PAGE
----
How to Talk to Your Patrons About Penguin & Other Publishers Not Loaning eBooks to Libraries

[edited 2/11/2012] I feel I need to clarify that Penguin did not stop doing business with libraries, they stopped doing business with OverDrive, read more here.

And how to get them to talk to the Publishers.

I’ve had this post in my drafts for a long time. I originally planned to include it in my November post Penguin Pulls eBooks From Public Libraries Dropping it Down to 1 of the Big 6 Publishers Playing Nice With Libraries, but cut it at the last minute.  Thanks to Sarah’s post about Penguin’s decision to end it’s contract with OverDrive. I’m digging it out and polishing it off. In the comments from 9 Reasons Publishers Should Stop Acting Like Libraries Are The Enemy several people asked for a script for patron conversations regarding publishers that don’t loan their ebooks to libraries. Please remember this script is JUST a suggestion, but it is always in the best interest of libraries to remain professional and courteous.

Possible scripts for your conversation with your patrons when they ask why the library does not have an ebook from a publisher who has chosen not to lend to libraries:

I completely understand your frustration, unfortunately [insert publisher] has chosen not to allow public libraries to loan their ebooks. If you would like I can provide you with contact information for [insert publisher].

I know, I wish we had [insert title] too!  Unfortunately [insert publisher] has chosen not to allow public libraries to loan their ebooks. If you would like I can provide you with contact information for [insert publisher].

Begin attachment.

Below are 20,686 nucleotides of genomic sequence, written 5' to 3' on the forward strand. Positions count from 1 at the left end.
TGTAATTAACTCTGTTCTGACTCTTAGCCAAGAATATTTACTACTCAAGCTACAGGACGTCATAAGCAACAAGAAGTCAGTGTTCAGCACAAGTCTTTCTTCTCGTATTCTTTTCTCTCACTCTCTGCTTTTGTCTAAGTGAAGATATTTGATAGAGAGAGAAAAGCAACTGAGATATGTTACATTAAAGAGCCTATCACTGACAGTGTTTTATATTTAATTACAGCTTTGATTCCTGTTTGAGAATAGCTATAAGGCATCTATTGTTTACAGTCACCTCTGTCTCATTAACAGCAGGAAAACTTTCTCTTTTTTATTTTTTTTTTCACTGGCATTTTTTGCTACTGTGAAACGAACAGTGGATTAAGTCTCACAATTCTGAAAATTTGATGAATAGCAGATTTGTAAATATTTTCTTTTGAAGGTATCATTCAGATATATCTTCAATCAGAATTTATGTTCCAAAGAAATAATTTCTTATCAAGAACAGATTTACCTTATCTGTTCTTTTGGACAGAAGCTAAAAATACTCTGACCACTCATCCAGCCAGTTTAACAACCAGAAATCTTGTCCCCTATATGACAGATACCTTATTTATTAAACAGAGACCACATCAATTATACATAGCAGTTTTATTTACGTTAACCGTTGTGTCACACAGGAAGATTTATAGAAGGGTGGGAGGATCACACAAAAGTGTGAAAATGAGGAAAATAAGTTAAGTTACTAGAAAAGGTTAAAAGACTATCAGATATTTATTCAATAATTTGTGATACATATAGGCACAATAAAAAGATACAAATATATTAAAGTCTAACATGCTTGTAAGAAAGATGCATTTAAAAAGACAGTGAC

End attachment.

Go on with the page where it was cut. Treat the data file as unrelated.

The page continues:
Possible scripts for patrons talking to publishers. 

Hi my name is [insert name] I am a patron of [insert library name]. It has recently come to my attention that [insert publishers] had made the decision not to loan ebooks to public libraries. I am writing/calling to express my concerns. I am a library patron but I am also a book buyer. In the last year I purchased [insert number] print books and/or [insert number] of ebooks and/or [insert number] of audiobooks. I am writing/calling to ask you to reconsider working with public libraries.

There are just suggestions, consider them a starting place. If you have others please share!

pdf of script and contact info.

Contact information for publishers

Macmillan Publishing
75 Varick Street
New York, NY 10013
(212) 226-7521

Simon & Schuster
1230 Avenue of the Americas
New York, NY 10020
(212) 698-7000

Hachette Book Group
466 Lexington Avenue #131
New York, NY 10017
(212) 364-1100

Penguin Group
375 Hudson Street
New York, NY 10014
(212) 366-2000

Brilliance Audio
1704 Eaton Drive
Grand Haven, MI 49417
(616) 846-5256

HarperCollins Publishers
10 East 53rd Street
New York, NY 10022
Phone: 212-207-7000

Read more about publishers, libraries, and ebooks

20 replies »

  1. Thanks for the talking points and for keeping on top of the great ebook debate.

    The way I understand it Penguin’s problem isn’t really with libraries, it’s with Overdrive’s decision to process library ebook lending through Amazon without publisher’s prior approval.


    • Alida
      You are completely correct. My title is misleading. Penguin’s decision was to stop doing business with OverDrive not libraries, unfortunately OverDrive is the dominate ebook business model for public libraries right now.
      There are other publishers are on the list who are not doing business with libraries.


  2. Thank you for including all the links to the other articles regarding ebooks, publishers, and libraries.